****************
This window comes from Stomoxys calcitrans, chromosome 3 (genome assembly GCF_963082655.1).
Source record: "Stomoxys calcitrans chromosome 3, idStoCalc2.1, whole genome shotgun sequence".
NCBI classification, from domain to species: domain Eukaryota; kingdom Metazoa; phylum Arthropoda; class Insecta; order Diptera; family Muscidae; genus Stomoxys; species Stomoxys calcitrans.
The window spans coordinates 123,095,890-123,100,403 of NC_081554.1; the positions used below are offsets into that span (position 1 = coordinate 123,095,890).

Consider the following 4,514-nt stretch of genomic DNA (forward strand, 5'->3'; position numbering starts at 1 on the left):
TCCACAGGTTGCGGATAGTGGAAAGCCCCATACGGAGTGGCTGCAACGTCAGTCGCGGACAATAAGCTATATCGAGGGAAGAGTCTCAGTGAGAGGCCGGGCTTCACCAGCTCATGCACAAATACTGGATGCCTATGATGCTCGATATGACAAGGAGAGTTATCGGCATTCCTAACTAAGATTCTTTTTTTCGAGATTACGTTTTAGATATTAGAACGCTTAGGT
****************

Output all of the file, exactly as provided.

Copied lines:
This window comes from Stomoxys calcitrans, chromosome 3 (genome assembly GCF_963082655.1).
Source record: "Stomoxys calcitrans chromosome 3, idStoCalc2.1, whole genome shotgun sequence".
NCBI classification, from domain to species: domain Eukaryota; kingdom Metazoa; phylum Arthropoda; class Insecta; order Diptera; family Muscidae; genus Stomoxys; species Stomoxys calcitrans.
The window spans coordinates 123,095,890-123,100,403 of NC_081554.1; the positions used below are offsets into that span (position 1 = coordinate 123,095,890).

Consider the following 4,514-nt stretch of genomic DNA (forward strand, 5'->3'; position numbering starts at 1 on the left):
TCCACAGGTTGCGGATAGTGGAAAGCCCCATACGGAGTGGCTGCAACGTCAGTCGCGGACAATAAGCTATATCGAGGGAAGAGTCTCAGTGAGAGGCCGGGCTTCACCAGCTCATGCACAAATACTGGATGCCTATGATGCTCGATATGACAAGGAGAGTTATCGGCATTCCTAACTAAGATTCTTTTTTTCGAGATTACGTTTTAGATATTAGAACGCTTAGGT